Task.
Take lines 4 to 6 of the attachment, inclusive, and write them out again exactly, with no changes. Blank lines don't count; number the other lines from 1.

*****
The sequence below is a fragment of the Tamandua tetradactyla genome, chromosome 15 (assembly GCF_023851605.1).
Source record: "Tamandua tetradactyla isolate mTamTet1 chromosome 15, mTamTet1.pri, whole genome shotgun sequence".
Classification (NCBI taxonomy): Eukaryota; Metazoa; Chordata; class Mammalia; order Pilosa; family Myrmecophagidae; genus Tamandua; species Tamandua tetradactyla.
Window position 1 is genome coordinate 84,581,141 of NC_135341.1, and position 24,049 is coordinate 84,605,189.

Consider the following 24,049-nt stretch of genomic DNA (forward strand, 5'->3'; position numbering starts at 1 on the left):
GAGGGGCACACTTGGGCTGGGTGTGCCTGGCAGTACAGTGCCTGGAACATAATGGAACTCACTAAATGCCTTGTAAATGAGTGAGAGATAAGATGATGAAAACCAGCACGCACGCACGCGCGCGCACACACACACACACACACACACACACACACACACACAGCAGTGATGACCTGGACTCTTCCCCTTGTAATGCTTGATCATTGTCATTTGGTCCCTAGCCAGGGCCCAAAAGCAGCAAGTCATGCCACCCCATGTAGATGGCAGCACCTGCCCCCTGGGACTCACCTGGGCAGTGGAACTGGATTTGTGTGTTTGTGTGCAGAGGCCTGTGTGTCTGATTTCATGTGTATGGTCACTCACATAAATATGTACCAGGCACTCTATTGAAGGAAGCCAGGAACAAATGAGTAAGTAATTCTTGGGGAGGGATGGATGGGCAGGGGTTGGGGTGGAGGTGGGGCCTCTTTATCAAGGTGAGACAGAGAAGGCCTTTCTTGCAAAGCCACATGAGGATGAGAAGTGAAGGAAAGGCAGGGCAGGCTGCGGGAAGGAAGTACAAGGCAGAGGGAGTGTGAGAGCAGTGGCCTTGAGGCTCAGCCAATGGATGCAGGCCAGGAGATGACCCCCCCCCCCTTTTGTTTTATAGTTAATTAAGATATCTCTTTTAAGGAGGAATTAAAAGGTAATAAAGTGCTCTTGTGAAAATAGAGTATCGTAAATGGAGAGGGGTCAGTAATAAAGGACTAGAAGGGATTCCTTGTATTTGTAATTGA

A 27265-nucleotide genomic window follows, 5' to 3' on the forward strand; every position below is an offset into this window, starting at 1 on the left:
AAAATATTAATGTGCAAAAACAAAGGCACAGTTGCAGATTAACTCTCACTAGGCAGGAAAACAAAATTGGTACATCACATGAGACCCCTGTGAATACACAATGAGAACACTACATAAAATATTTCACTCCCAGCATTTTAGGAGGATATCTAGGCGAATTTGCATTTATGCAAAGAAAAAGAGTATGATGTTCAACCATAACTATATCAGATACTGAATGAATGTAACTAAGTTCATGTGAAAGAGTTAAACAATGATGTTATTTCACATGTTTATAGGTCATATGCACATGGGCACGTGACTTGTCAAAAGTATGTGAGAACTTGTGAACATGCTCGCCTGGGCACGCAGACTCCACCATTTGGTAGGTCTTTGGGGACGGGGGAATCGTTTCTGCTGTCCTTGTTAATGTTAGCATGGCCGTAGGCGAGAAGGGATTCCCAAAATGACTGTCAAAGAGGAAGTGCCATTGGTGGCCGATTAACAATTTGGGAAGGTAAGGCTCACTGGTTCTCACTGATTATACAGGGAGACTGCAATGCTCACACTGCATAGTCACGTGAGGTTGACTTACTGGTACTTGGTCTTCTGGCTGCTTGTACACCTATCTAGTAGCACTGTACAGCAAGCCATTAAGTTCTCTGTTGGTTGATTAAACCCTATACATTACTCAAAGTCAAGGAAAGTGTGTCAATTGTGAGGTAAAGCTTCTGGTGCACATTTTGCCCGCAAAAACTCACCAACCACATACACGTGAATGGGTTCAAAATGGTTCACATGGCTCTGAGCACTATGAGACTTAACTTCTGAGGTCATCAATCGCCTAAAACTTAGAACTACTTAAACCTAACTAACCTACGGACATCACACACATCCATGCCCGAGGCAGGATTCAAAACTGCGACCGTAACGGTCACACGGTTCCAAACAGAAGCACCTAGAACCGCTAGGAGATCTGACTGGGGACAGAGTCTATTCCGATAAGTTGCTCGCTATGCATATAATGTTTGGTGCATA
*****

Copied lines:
Window position 1 is genome coordinate 84,581,141 of NC_135341.1, and position 24,049 is coordinate 84,605,189.

Consider the following 24,049-nt stretch of genomic DNA (forward strand, 5'->3'; position numbering starts at 1 on the left):
GAGGGGCACACTTGGGCTGGGTGTGCCTGGCAGTACAGTGCCTGGAACATAATGGAACTCACTAAATGCCTTGTAAATGAGTGAGAGATAAGATGATGAAAACCAGCACGCACGCACGCGCGCGCACACACACACACACACACACACACACACACACACACAGCAGTGATGACCTGGACTCTTCCCCTTGTAATGCTTGATCATTGTCATTTGGTCCCTAGCCAGGGCCCAAAAGCAGCAAGTCATGCCACCCCATGTAGATGGCAGCACCTGCCCCCTGGGACTCACCTGGGCAGTGGAACTGGATTTGTGTGTTTGTGTGCAGAGGCCTGTGTGTCTGATTTCATGTGTATGGTCACTCACATAAATATGTACCAGGCACTCTATTGAAGGAAGCCAGGAACAAATGAGTAAGTAATTCTTGGGGAGGGATGGATGGGCAGGGGTTGGGGTGGAGGTGGGGCCTCTTTATCAAGGTGAGACAGAGAAGGCCTTTCTTGCAAAGCCACATGAGGATGAGAAGTGAAGGAAAGGCAGGGCAGGCTGCGGGAAGGAAGTACAAGGCAGAGGGAGTGTGAGAGCAGTGGCCTTGAGGCTCAGCCAATGGATGCAGGCCAGGAGATGACCCCCCCCCCCTTTTGTTTTATAGTTAATTAAGATATCTCTTTTAAGGAGGAATTAAAAGGTAATAAAGTGCTCTTGTGAAAATAGAGTATCGTAAATGGAGAGGGGTCAGTAATAAAGGACTAGAAGGGATTCCTTGTATTTGTAATTGA